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With a bit of research on optics used around the world for military purposes, few are variables and few are more than 10x magnification, if any. Since WWII where great numbers of enemy were taken by sniper fire, the optics were single digit in magnification and mostly a simple post reticle. The U.S. was woefully behind the German and Russian sniper shooters in that war. The optics used then were crude compared to today and yet very successful in their pursuit of the enemy. It's not the wand but the wizard that creates the magic and same holds true today with whatever optic is used. Across the typical home yard a 10x scope is not an advantage and is not needed, but out to the 1000yd. target is very useable and gets the job done quite nicely. Crank up your variable scope to maximum power, say 16x and beyond, get in prone position with sling and see how it works at even the short range of 600yds, even worse at the 1000yd. line. You have to be one very "hard holder" to manage high power optics and only a very few can do that. Rarely will you see an experienced shooter at a long range match using super high magnification optics and complicated reticles. One could say that use a rest, bag, bi pod, etc., but that's not always available yet a proper adjusted sling is your portable bench rest and it's just you and the rifle and your skill. I tend to not give a lot of credit to those shooting off a bench, bag, bipod, but with the advent of so called F class it does provide a venue for those shooters due to age, sight issues, or new to the game opportunity to shoot at matches. I have an older Leupold MK4 10x that has not failed me to date and if I were to replace it would have the U.S. Optics 10x unit
 

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USO

If you really want a fixed power, consider the US Optics 10st-tpal. The price has come down recently, should be able to get one for $1,200. You'd be spending a few hundred more, but the glass, the ruggedness and the turrets make it worth the extra money. Glass and precision adjustment are everything, IMHO.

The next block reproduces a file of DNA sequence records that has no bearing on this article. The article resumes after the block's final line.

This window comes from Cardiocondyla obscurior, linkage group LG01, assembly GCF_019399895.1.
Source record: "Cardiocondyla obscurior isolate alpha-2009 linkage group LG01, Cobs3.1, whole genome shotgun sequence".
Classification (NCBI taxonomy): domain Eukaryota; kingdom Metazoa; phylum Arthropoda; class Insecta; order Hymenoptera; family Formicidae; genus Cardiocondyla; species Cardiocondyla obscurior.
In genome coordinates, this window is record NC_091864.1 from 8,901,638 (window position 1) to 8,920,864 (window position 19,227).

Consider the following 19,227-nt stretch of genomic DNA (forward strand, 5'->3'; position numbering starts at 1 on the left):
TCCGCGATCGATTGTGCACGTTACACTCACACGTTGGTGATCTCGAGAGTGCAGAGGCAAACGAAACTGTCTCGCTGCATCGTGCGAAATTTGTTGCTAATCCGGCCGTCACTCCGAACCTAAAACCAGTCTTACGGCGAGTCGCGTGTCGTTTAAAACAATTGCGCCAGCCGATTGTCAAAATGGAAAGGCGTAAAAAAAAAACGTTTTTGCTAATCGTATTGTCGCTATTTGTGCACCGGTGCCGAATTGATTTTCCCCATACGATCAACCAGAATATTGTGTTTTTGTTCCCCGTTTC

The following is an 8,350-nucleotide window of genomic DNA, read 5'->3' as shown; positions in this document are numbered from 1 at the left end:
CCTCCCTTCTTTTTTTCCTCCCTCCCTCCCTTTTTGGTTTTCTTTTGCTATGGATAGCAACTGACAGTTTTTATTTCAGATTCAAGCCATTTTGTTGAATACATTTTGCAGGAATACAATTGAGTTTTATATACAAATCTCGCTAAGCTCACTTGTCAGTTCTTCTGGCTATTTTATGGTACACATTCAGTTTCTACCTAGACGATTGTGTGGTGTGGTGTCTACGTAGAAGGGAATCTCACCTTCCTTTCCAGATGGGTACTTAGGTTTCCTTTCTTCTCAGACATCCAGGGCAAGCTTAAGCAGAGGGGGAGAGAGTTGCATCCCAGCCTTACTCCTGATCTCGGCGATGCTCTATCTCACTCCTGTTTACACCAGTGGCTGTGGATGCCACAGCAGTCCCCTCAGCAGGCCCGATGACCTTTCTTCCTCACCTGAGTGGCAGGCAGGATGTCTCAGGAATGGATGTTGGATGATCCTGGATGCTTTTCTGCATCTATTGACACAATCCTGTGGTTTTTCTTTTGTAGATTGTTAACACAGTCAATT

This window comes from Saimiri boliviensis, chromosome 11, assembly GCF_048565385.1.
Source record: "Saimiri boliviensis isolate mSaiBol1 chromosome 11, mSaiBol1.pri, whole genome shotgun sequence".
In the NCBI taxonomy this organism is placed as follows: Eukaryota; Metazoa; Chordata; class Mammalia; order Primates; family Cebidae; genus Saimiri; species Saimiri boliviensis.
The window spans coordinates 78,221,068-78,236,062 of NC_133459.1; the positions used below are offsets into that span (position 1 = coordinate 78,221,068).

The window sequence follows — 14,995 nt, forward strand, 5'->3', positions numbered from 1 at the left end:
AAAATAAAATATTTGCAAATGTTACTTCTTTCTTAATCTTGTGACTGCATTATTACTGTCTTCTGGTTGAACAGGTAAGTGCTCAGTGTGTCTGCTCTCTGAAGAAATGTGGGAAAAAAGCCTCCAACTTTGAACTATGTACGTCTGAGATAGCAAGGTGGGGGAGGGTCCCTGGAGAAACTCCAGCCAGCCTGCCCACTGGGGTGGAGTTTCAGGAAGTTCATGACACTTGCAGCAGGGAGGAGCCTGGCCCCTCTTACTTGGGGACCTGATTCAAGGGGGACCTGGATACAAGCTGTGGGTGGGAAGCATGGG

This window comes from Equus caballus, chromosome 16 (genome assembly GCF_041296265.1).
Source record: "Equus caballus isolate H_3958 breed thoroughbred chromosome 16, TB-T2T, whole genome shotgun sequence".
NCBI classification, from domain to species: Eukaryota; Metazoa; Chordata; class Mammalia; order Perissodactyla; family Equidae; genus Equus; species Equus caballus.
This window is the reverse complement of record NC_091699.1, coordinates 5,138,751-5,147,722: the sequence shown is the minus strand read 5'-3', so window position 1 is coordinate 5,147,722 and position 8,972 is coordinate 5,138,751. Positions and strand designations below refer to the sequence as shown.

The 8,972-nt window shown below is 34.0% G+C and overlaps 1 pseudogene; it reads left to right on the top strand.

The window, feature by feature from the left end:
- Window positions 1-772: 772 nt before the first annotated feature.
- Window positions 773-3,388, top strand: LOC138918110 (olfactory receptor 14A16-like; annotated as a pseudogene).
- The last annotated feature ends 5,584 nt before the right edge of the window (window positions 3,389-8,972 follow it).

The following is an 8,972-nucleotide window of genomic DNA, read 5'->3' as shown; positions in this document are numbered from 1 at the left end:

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HD, ED, Fluorite crystal, are all lenses that prevent "chromatic aberration" a slight color shift at high magnification. This would be more of an issue for photographers. Not really a big deal for rifle scopes. Very high magnification has its place with certain shooting disciplines like Benchrest and maybe F class.

I've started expanding my shooting from regular NRA XTC to including service rifle with 4X optics and F T/R class. As Instructor mentions, there's a big difference fron shooting off the bench at 100yds to actually using optics either "across the course" or on the ground with a bipod/pack/or sling in F T/R. The biggest drawback to the high magnification is mirage and/or shooter induced "wobble". But, I guess having a 25X scope with the latest Horus or multifangled retical does have certain bragging rights.

The SWFA SS 10X does have very good reviews, whether it's the HD or not. It should serve you well for the M1A, but a variable 3x9 or 3.5x10 would be a more usefull "all around" since you can shoot off hand, kneeling, seated, and prone more easily using the lower magnification.
 

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I have a SWFA 3-9 HD and let me tell you best bang for the buck! I haven`t tried other glass, but this one is very clear. Thanksgiving is around the corner so don`t buy it for $600. I scored the 3-9 HD for about $450 on Thanksgiving/Black Friday sale.
 

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Discussion Starter · #19 ·
I'm not understanding that statement at all.
Basically what I'm saying is, is that i used crummy binoculars and good ones to judge distances for arty strikes. The most important thing was the reticle. But then again i may not know what I'm talking about never been behind a sniper rifle. The reticle allows a person to make adjustments.